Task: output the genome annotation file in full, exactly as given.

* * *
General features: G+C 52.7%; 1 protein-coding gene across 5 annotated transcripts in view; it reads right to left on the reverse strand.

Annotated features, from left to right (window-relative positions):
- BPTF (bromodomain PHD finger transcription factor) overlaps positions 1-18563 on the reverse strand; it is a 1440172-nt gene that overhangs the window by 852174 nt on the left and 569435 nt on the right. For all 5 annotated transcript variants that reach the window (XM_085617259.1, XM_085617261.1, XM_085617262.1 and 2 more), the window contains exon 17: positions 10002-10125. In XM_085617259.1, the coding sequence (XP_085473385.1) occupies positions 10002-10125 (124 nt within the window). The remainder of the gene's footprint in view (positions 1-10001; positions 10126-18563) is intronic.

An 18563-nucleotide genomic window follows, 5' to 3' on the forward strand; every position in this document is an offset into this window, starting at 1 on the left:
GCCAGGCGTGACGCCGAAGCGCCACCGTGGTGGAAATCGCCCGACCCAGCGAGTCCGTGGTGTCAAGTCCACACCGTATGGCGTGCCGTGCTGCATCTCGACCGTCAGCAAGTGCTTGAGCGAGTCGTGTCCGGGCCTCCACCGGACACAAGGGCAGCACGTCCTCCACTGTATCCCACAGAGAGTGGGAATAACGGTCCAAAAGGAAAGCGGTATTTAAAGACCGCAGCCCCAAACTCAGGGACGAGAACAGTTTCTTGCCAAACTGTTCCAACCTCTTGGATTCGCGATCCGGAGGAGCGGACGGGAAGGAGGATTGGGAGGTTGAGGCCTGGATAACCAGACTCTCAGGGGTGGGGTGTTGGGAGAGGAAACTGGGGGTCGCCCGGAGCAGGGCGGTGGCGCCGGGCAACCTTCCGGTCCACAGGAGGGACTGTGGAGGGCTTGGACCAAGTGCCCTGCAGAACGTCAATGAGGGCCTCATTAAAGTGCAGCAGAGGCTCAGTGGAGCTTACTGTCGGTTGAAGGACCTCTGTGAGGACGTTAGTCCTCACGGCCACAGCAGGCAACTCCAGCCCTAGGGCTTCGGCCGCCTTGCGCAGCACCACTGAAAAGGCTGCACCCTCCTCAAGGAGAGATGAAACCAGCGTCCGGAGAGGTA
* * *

General features: G+C 52.7%; 1 protein-coding gene across 5 annotated transcripts in view; it reads right to left on the reverse strand.

Annotated features, from left to right (window-relative positions):
- BPTF (bromodomain PHD finger transcription factor) overlaps positions 1-18563 on the reverse strand; it is a 1440172-nt gene that overhangs the window by 852174 nt on the left and 569435 nt on the right. For all 5 annotated transcript variants that reach the window (XM_085617259.1, XM_085617261.1, XM_085617262.1 and 2 more), the window contains exon 17: positions 10002-10125. In XM_085617259.1, the coding sequence (XP_085473385.1) occupies positions 10002-10125 (124 nt within the window). The remainder of the gene's footprint in view (positions 1-10001; positions 10126-18563) is intronic.

An 18563-nucleotide genomic window follows, 5' to 3' on the forward strand; every position in this document is an offset into this window, starting at 1 on the left:
GCCAGGCGTGACGCCGAAGCGCCACCGTGGTGGAAATCGCCCGACCCAGCGAGTCCGTGGTGTCAAGTCCACACCGTATGGCGTGCCGTGCTGCATCTCGACCGTCAGCAAGTGCTTGAGCGAGTCGTGTCCGGGCCTCCACCGGACACAAGGGCAGCACGTCCTCCACTGTATCCCACAGAGAGTGGGAATAACGGTCCAAAAGGAAAGCGGTATTTAAAGACCGCAGCCCCAAACTCAGGGACGAGAACAGTTTCTTGCCAAACTGTTCCAACCTCTTGGATTCGCGATCCGGAGGAGCGGACGGGAAGGAGGATTGGGAGGTTGAGGCCTGGATAACCAGACTCTCAGGGGTGGGGTGTTGGGAGAGGAAACTGGGGGTCGCCCGGAGCAGGGCGGTGGCGCCGGGCAACCTTCCGGTCCACAGGAGGGACTGTGGAGGGCTTGGACCAAGTGCCCTGCAGAACGTCAATGAGGGCCTCATTAAAGTGCAGCAGAGGCTCAGTGGAGCTTACTGTCGGTTGAAGGACCTCTGTGAGGACGTTAGTCCTCACGGCCACAGCAGGCAACTCCAGCCCTAGGGCTTCGGCCGCCTTGCGCAGCACCACTGAAAAGGCTGCACCCTCCTCAAGGAGAGATGAAACCAGCGTCCGGAGAGGTA